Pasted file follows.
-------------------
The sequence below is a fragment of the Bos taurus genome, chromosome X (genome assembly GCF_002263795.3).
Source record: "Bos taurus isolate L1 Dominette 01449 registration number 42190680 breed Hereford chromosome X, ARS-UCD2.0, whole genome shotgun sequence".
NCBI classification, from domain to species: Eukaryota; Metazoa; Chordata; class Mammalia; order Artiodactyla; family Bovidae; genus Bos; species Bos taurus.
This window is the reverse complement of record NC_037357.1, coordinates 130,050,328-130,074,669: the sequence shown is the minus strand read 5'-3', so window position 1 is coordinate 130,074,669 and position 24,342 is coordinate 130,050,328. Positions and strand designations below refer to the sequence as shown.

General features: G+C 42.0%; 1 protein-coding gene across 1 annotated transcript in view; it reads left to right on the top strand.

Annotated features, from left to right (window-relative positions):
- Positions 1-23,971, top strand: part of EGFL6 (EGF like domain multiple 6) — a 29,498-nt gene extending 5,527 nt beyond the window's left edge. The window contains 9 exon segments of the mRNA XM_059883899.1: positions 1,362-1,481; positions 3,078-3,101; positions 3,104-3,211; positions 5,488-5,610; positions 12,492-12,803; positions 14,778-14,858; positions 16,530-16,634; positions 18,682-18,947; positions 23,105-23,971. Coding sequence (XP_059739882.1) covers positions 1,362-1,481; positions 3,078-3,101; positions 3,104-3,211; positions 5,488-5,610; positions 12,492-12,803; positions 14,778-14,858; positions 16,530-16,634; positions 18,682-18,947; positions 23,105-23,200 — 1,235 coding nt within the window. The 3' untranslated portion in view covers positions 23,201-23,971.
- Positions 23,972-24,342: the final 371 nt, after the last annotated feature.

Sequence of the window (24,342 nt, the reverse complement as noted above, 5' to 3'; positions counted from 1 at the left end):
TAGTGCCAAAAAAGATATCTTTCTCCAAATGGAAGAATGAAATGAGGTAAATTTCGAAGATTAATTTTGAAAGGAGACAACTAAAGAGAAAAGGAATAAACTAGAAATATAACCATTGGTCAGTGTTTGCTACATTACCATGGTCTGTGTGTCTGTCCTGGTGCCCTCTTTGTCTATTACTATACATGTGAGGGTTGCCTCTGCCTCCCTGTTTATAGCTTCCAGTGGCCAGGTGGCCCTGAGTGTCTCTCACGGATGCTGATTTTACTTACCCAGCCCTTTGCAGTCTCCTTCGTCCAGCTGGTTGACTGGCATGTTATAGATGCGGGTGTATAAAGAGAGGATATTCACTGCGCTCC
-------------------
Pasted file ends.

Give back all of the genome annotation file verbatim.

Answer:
The sequence below is a fragment of the Bos taurus genome, chromosome X (genome assembly GCF_002263795.3).
Source record: "Bos taurus isolate L1 Dominette 01449 registration number 42190680 breed Hereford chromosome X, ARS-UCD2.0, whole genome shotgun sequence".
NCBI classification, from domain to species: Eukaryota; Metazoa; Chordata; class Mammalia; order Artiodactyla; family Bovidae; genus Bos; species Bos taurus.
This window is the reverse complement of record NC_037357.1, coordinates 130,050,328-130,074,669: the sequence shown is the minus strand read 5'-3', so window position 1 is coordinate 130,074,669 and position 24,342 is coordinate 130,050,328. Positions and strand designations below refer to the sequence as shown.

General features: G+C 42.0%; 1 protein-coding gene across 1 annotated transcript in view; it reads left to right on the top strand.

Annotated features, from left to right (window-relative positions):
- Positions 1-23,971, top strand: part of EGFL6 (EGF like domain multiple 6) — a 29,498-nt gene extending 5,527 nt beyond the window's left edge. The window contains 9 exon segments of the mRNA XM_059883899.1: positions 1,362-1,481; positions 3,078-3,101; positions 3,104-3,211; positions 5,488-5,610; positions 12,492-12,803; positions 14,778-14,858; positions 16,530-16,634; positions 18,682-18,947; positions 23,105-23,971. Coding sequence (XP_059739882.1) covers positions 1,362-1,481; positions 3,078-3,101; positions 3,104-3,211; positions 5,488-5,610; positions 12,492-12,803; positions 14,778-14,858; positions 16,530-16,634; positions 18,682-18,947; positions 23,105-23,200 — 1,235 coding nt within the window. The 3' untranslated portion in view covers positions 23,201-23,971.
- Positions 23,972-24,342: the final 371 nt, after the last annotated feature.

Sequence of the window (24,342 nt, the reverse complement as noted above, 5' to 3'; positions counted from 1 at the left end):
TAGTGCCAAAAAAGATATCTTTCTCCAAATGGAAGAATGAAATGAGGTAAATTTCGAAGATTAATTTTGAAAGGAGACAACTAAAGAGAAAAGGAATAAACTAGAAATATAACCATTGGTCAGTGTTTGCTACATTACCATGGTCTGTGTGTCTGTCCTGGTGCCCTCTTTGTCTATTACTATACATGTGAGGGTTGCCTCTGCCTCCCTGTTTATAGCTTCCAGTGGCCAGGTGGCCCTGAGTGTCTCTCACGGATGCTGATTTTACTTACCCAGCCCTTTGCAGTCTCCTTCGTCCAGCTGGTTGACTGGCATGTTATAGATGCGGGTGTATAAAGAGAGGATATTCACTGCGCTCC